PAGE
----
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Targeting Inflation
Oxford Analytica, 11.22.05, 6:00 AM ET

On Nov. 17, the Senate Banking Committee approved the nomination of Ben Bernanke as the next chairman of the Federal Reserve. The Federal Reserve acts as an implicit inflation targeter. In contrast to the outgoing chairman, Alan Greenspan, Bernanke is likely to shift the Fed towards more openness in communicating the Fed's long-run desired inflation rate to the markets. He may even introduce an explicit inflation-targeting regime.

The Fed continues to enjoy a high degree of monetary policy credibility. The Federal Open Market Committee decides monetary policy with an unannounced inflation target in mind, typically increasing interest rates in response to inflation threats. Currently, investors do not know the implicit inflation target of the FOMC, despite its importance in shaping monetary policy, inflationary expectations and, thus, long-term forward interest rates:

Benefits: Average growth has been high in the United States over the past decade relative to other industrialized countries, and inflation has not been a problem. This has led opponents of inflation targeting to question the need for an explicit inflation target.

Costs: If the FOMC were to successfully communicate its implicit inflation target to market participants, investors should expect inflation to return to its long-term steady state regardless of the state of the economy. These expectations should be reflected in bond yields, with the forward rate unresponsive to shocks. In a recent paper by Refet Gurkaynak of Bilkent University and his co-authors--"The Sensitivity of Long-Term Interest Rates to Economic News: Evidence and Implications for Macroeconomic Models"--the authors test the response of forward rates to economic news. The U.S. long-term forward rates are found to respond significantly and systematically to surprises. However, it is possible that investors could learn about the distribution of future inflation outcomes from data releases and update their beliefs every time there is a surprise development. Evidence of the excess sensitivity associated with implicit targeting will make it easier for Bernanke to argue for clearer guidance from the FOMC on its desired long-run inflation level.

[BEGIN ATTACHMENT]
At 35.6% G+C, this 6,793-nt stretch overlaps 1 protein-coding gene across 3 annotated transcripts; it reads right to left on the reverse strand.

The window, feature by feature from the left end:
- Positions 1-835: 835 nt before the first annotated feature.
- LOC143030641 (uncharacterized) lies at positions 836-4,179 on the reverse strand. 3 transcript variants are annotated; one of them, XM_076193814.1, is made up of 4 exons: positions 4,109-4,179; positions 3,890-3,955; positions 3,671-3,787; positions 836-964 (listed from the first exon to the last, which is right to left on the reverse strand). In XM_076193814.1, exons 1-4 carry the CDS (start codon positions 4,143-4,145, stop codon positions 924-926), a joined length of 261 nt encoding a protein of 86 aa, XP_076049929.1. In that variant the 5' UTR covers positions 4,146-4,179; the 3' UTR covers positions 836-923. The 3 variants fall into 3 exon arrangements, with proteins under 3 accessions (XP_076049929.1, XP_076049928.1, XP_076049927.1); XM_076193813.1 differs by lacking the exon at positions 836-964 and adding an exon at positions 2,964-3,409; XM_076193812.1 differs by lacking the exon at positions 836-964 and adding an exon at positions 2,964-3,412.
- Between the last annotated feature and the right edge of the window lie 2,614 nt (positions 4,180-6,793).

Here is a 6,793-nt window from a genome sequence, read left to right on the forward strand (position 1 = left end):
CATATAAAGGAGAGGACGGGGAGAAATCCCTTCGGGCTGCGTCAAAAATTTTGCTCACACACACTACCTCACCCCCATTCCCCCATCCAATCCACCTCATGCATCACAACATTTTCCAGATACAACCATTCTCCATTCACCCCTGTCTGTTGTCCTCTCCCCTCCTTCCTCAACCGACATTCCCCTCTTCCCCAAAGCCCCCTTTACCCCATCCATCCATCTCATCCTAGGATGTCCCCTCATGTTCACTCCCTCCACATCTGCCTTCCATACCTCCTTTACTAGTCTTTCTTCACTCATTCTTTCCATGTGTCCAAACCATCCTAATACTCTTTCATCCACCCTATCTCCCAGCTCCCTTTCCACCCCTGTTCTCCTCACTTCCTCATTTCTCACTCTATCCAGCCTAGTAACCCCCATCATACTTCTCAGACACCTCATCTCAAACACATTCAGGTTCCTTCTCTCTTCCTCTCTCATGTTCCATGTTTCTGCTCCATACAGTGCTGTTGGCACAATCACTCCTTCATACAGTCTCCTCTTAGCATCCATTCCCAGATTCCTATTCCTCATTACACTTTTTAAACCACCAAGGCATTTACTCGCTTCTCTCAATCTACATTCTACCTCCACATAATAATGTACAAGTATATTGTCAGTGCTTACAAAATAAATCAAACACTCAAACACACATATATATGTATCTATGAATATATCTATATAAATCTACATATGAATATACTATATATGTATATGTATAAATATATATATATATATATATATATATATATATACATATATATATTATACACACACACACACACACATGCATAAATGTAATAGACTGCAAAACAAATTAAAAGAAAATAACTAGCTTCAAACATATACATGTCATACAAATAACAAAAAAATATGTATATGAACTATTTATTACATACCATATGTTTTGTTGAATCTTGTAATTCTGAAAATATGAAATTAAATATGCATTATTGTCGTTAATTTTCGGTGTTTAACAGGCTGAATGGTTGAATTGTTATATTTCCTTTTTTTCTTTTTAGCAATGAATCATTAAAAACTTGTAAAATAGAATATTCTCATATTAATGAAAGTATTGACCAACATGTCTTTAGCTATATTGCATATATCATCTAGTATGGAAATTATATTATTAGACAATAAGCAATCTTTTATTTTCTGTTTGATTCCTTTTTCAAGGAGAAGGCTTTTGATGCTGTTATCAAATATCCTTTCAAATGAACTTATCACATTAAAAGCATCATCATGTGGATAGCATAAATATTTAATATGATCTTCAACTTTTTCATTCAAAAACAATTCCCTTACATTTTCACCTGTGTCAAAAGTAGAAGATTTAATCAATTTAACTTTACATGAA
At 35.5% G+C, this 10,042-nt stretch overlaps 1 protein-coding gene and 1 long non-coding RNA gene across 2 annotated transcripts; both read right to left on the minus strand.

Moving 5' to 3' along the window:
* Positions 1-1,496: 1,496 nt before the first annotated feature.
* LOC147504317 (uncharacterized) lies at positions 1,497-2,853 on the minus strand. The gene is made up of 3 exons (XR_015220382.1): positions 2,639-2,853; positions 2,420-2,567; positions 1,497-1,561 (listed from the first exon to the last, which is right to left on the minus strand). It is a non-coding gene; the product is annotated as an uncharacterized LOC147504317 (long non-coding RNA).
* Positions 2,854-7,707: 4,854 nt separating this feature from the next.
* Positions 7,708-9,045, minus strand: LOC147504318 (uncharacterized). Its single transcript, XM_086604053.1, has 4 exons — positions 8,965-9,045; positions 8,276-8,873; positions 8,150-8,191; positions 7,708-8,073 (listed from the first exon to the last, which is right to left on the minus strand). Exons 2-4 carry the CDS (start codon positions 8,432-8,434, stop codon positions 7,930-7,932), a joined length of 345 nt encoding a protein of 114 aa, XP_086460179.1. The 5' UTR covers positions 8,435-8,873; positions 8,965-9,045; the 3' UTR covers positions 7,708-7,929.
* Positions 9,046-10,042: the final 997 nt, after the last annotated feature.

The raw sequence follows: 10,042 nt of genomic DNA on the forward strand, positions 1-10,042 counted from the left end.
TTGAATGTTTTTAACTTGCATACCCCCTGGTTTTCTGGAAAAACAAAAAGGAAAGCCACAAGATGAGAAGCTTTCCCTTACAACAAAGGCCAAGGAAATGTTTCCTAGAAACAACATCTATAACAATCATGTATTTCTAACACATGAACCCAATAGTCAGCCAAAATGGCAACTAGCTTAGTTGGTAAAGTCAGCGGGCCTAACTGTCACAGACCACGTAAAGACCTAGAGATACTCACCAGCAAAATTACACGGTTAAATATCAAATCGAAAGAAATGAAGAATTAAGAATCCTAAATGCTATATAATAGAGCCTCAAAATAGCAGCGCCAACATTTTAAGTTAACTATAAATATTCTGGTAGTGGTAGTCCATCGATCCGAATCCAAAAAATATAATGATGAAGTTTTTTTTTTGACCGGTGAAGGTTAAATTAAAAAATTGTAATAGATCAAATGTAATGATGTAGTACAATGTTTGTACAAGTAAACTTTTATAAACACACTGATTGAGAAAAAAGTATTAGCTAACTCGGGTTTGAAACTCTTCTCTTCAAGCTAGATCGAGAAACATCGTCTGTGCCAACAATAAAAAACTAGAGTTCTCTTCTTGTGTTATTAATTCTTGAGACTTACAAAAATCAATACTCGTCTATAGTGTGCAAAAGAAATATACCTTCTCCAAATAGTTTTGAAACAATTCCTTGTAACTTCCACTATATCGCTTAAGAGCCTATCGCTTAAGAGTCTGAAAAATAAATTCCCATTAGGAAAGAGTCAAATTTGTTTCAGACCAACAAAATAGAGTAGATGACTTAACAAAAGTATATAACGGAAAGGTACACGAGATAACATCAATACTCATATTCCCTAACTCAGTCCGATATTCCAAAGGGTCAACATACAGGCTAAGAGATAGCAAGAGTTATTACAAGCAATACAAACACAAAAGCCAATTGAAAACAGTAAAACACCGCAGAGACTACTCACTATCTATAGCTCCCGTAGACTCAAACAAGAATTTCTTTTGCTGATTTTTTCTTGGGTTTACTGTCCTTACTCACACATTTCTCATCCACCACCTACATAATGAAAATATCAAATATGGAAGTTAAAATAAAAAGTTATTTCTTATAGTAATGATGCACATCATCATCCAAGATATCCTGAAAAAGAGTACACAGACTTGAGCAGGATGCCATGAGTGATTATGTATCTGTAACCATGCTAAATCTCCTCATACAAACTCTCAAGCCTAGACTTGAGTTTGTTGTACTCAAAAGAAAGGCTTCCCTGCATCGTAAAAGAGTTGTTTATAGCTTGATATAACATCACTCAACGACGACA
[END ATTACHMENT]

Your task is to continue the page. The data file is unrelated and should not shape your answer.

Bernanke is likely to provide more information on the FOMC's long-term desired inflation rate in order to shape expectations and reduce financial-market sensitivity to data. The FOMC will have to reach a consensus decision on whether to establish a numerical inflation target. However, some of the current members are not convinced that the benefits of an explicit target outweigh the potential risks.

Excess sensitivity of bond yields and high volatility in financial markets are clear costs of not having a known inflation target in the United States. Under Bernanke's guidance, the Fed is likely to be more open in communicating its desired long-run inflation rate to the markets in order to anchor long-term inflation expectations. While this may include an explicit inflation target, some members of the Fed are expected to recommend a gradual move toward such a regime, given concerns that monetary policy may become overly constrained.

To read an extended version of this article, log on to Oxford Analytica's Web site.

Oxford Analytica is an independent strategic-consulting firm drawing on a network of more than 1,000 scholar experts at Oxford and other leading universities and research institutions around the world. For more information, please visit www.oxan.com, and to find out how to subscribe to the firm's Daily Brief Service, click here.

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